|Kendall N. Houk|
|Home | MBI | Bioinformatics | Biochemistry | Inorganic | Organic | Physical | Faculty|
Recent Journal Covers and Frontispieces from the Houk Group
On the frontispiece of Angew. Chem. Int. Ed. 2003, Vol. 42, Issue 40: the CPK models of cyclodextrin, synthetic host, albumin, enzyme and antibody (clockwise). Frontispiece concept and design by Xiyun Zhang and K. N. Houk.
In the review paper, we surveyed the affinities of hosts - ranging from small synthetic cavitands to large proteins - for organic molecules. The average association constants for the binding of organic molecules by cyclodextrins, synthetic hosts, and albumins in water, as well as of catalytic antibodies or enzymes for substrates are 103.5±2.5M-1. Binding affinities are elevated to 108±2M-1 for the complexation of transition states and biological antigens by antibodies or inhibitors by enzymes, and to 1016±4M-1 for transition states with enzymes. We explored the origins of such a distribution. In many classes of complexes a rough correlation is found between the binding affinity and the surface area that is buried upon complexation. Enzymes transcend this effect and achieve transition-state binding much greater than is expected from the surface areas.
On the cover of Acc. Chem. Res. 2005, Volume 38, Issue 5: Linus Pauling, Nobel Laureate of both Chemistry and Peace, shown behind an antigen-antibody complex (blue) and an enzyme-transition state complex (red). The bar graphs show the frequencies of occurrence of antibody-antigen complexes (red) and enzyme transition state complexes (blue) versus the binding energies, which increases from left to right. Cover concept and design by K. N. Houk, Xiyun Zhang, and Amy Meyer Phifer.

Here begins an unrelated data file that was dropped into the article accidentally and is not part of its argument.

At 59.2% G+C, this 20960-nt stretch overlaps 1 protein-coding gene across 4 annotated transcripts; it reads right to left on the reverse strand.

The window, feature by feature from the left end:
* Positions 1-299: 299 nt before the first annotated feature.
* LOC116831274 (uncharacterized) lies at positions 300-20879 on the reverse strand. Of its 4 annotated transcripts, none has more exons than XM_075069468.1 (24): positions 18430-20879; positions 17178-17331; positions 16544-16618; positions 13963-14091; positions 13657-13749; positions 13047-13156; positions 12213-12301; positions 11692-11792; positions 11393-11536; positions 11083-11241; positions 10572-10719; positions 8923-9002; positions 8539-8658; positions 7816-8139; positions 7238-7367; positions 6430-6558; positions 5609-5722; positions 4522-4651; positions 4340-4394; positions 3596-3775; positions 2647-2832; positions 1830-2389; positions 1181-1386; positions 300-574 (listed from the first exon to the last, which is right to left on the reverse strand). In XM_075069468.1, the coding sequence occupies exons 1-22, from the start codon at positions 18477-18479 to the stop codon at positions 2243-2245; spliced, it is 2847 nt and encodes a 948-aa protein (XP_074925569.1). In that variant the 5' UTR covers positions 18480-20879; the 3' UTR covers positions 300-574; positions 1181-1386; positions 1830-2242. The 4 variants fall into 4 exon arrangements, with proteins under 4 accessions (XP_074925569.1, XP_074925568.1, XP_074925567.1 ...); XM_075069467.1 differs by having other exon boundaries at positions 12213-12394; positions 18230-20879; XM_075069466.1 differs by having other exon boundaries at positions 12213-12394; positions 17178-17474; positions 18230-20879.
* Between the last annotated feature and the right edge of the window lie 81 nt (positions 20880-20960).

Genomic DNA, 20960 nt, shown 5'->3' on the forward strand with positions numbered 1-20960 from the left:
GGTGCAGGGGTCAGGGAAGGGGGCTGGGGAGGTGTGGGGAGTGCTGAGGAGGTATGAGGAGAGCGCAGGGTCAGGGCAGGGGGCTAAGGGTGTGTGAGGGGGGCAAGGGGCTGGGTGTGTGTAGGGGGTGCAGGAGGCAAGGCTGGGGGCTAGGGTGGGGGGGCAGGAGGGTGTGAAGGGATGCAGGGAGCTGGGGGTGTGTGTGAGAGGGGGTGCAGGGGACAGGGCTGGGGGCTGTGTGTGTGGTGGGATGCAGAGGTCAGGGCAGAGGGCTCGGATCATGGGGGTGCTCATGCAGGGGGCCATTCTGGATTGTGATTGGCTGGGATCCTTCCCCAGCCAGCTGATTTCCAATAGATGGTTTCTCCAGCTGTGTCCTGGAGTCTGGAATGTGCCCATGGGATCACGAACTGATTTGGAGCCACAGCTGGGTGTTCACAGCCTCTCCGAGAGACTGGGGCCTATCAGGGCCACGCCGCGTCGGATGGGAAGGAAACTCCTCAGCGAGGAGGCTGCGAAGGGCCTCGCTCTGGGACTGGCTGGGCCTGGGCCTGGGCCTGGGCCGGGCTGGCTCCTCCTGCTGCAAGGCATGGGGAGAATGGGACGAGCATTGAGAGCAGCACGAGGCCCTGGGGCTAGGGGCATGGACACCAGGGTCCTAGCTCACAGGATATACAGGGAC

In the paper, we hypothesize that enzymes that accelerate reactions
strongly (by factors of more than 10
Special Edition on Asymmetric Organocatalysis.
Guest editors in this number Kendall N. Houk (University of California, Los Angeles) and Benjamin List (Max-Planck-Institut fur Kohlenforschung, Mulheim).
On the cover: Four of the prominent organocatalysts described in this issue superimposed over the natural sources or the chiral compounds or precursors. Clockwise from the top left are proline and chicken feather, cinchoinidine and the cinchona flower, Shi's fructose-based catalyst and sugar cane, and a MacMillan organocatalyst and rice hulls (a source of phenylalanine). Cover concept and design by Ruth Gordillo (postdoctoral researcher at Professor Houk's group) and Amy Meyer Phifer (graphic designer).
In recent years, catalytic methods based on metal-free organic molecules have experienced a spectacular advancement. Relatively simple organic molecules can be highly effective and remarkably enantioselective catalysts of a wide range of important transformations.
Preparative advantages are notable: usually the reactions can be performed under an aerobic atmosphere with wet solvents. The catalysts are inexpensive and they are often more stable than enzymes or other bioorganic catalysts. This issue contains a remarkable number of papers that have been categorized according to a mechanistic classification, where the catalysts are either Lewis acid, Lewis bases, Bronsted acids, or Bronsted bases.
Patrick McCarren and Christopher Suhrada created the design for the cover of the new ACS journal, based on a suggestion by Editor Bill Jorgensen. The pictures and equations included in the montage allude to various concepts in theoretical and computational chemistry, from molecular orbital theory to potential energy surface bifurcations and simulated models of the aqueous environment.
Fernando R. Clemene and K. N. Houk, Angew. Chem. Int. Ed. 2004, 43, 5766-5768.
Our theoretical studies have clarified the long-debated mechanism of the Hajos-Parrish-Eder-Sauer-Wiechert reaction, the prototype for asymmetric organocatalytic reactions. A comparison of previously proposed models at the C-C bond-forming step with density functional methods indicate that the most favored one involves an enamine intermediate undergoing a concerted aldol cyclization with proton transfer from the proline carboxylic acid group (center). This step is equal in energy to the intramolecular deprotonation leading to the enamine, and both are partially rate-determining steps.